I am in Italia today and I could easily fall into its lifestyle. A few local friends along the streets to chat with could easily fill the empty parts of my day. Beginning with a morning cappuccino and a seashell shaped ‘soffietto’ pastry at a local café and one thing leads to another as various patrons visit their favorite barristers.
If you need something done, no need to ‘Google’ here. Just wait a while until the appropriate tradesman passes through and you can arrange for just about anything. Here are a couple examples of what I mean – standing at the counter in Mario’s café the other day, I mentioned that the street lamp by our door was inoperative and it was repaired that very day. This for me is a record in Italy! On another day in came Amelio, the electrician, and by 10 am he was installing a satellite dish for us. Somehow, coffee diplomacy seems to work, at least here.
We have been here now long enough this time to learn which switches control what, and with Amilio’s help, even had time to add a few. I feel comfortable as if slipping into a pair of old slippers. The familiar surroundings and neighbors add to the welcoming feeling. Even the ants knew we had arrived. It wasn’t long before the tiny, pesky, sugar ants appeared to welcome us and I guess any extra sugar we could spare. A trip to Josephine’s mercato for a ‘trapola per formica’ (ant trap) soon put an end to their neighborliness, however.
In this village of Calitri, a place not yet tainted by globalization and where tradition overweighs modernity, stepping outside through our door is like stepping into another dimension, another world, somewhat akin to that scene from “The Lion, the Witch and the Wardrobe”.
With this in mind, as we made our way through the ‘antico borgo’ to church, to a restaurant or to visit with friends, I could not help but notice the doors we passed. New, old, some in need of repair and others beyond repair, their gradations of difference is striking. Some are of great size, antiquity and beauty. For others, their birthdates duly engraved into the stone above the entry, the gravitas of their years could not but emote wonder in me. Here in this old place was something that has stood before I was alive, even before my grandparents parents were alive. It is hard to fathom all the subsequent events of consequence and insignificance, which have unfolded before them in the meantime. Some entrances are welcoming. Others are informative, as in the case of the love note from some lovelorn admirer scrawled on the wall beside one particular doorway (see photo album). Another may brandish a necklace of pepperacini peppers drying in the sunshine, a door knocker or some icon symbolizing what went on inside. Over the centuries, others relay a spiritual message.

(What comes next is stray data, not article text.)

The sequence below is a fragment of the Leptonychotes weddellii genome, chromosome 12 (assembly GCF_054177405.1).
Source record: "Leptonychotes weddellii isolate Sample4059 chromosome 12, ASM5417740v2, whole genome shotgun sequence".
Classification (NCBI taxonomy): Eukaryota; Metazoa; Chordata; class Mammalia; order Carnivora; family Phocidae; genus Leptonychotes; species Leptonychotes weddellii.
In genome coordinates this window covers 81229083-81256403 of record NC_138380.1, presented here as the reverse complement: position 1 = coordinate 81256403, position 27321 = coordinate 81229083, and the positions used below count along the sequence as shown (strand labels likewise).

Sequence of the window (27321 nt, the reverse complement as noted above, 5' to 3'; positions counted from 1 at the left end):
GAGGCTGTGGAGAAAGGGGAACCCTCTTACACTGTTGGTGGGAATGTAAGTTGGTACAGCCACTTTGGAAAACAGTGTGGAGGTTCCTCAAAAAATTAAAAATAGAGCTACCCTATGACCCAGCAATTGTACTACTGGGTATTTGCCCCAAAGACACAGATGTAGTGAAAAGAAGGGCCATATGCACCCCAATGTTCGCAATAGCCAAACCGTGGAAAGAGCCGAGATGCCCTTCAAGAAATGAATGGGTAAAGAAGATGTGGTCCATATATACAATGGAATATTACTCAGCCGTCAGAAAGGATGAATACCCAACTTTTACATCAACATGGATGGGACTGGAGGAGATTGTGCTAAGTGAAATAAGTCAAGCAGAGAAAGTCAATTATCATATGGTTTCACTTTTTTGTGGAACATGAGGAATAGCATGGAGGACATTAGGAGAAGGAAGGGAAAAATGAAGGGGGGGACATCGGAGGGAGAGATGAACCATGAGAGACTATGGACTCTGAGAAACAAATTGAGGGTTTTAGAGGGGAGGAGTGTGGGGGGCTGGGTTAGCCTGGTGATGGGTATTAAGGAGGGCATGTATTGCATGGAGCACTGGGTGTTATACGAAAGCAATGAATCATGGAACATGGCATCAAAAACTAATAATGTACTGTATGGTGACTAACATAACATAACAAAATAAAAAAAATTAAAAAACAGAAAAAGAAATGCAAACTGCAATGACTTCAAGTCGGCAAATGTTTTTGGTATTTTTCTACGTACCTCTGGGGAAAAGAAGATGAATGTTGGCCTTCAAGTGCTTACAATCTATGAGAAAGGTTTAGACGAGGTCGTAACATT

You will be hard pressed to find doors like these of the ‘borgo storico’ in the art cities of Rome or Florence. This is especially true of those primitive types, which might for example grant entry to an abandoned grotto or chapel, their stone thresholds worn concave from the foot-traffic of centuries.
Much like Robert Frost described how stonewalls make for good neighbors, so to doors serve a similar purpose. A doorway, as a dividing line, is both entry and departure point, shield and point of passage. They divide and separate people and worlds. They can even create different worlds. Doors open to the world, and equally well, can close behind us to shield and sometimes seal us from that same world. Enter solitude or just as easily escape from it - it’s your choice. Pass through one to meet the people outside or pass in the opposite direction and enjoy their hospitality. At times, looking at an old door can even give us insight into what lies just beyond as a sort of glimpse into its hidden mysterious world. A motioning arm in invitation or a ‘permesso’ is the password to gain entry. Doors to me are therefore gateways of passage from one domain into the realm of another.
I can’t help but also feel that the people who inhabit the spaces behind these portals are but temporary ornaments. Much like flowers, we bloom and then gradually fade, yet the doors remain in testiment. Their sides buttressed by stone and cement, worn and weather-beaten, they betray their age not to all passersby but to those who idle long enough to inspect their detail and search for their story.
Enjoy the accompanying photos of the Doorways of Calitri, which I captured this week. Try to ignite your imagination and envision the vibrant stories these portals in time tell us, the current caretakers of this place.
Divertiti, Paolo & Rony
P.S. This just in on the TV here … it is reported that 50% of Italians are unfaithful. (apparently even doors can’t stop love). So I guess that means that if you aren’t the one being untrue, it must be your spouse!!
For related photos, click here on Eyes Over Italy. Look for and click on a photo album entitled "Calitri Doorways".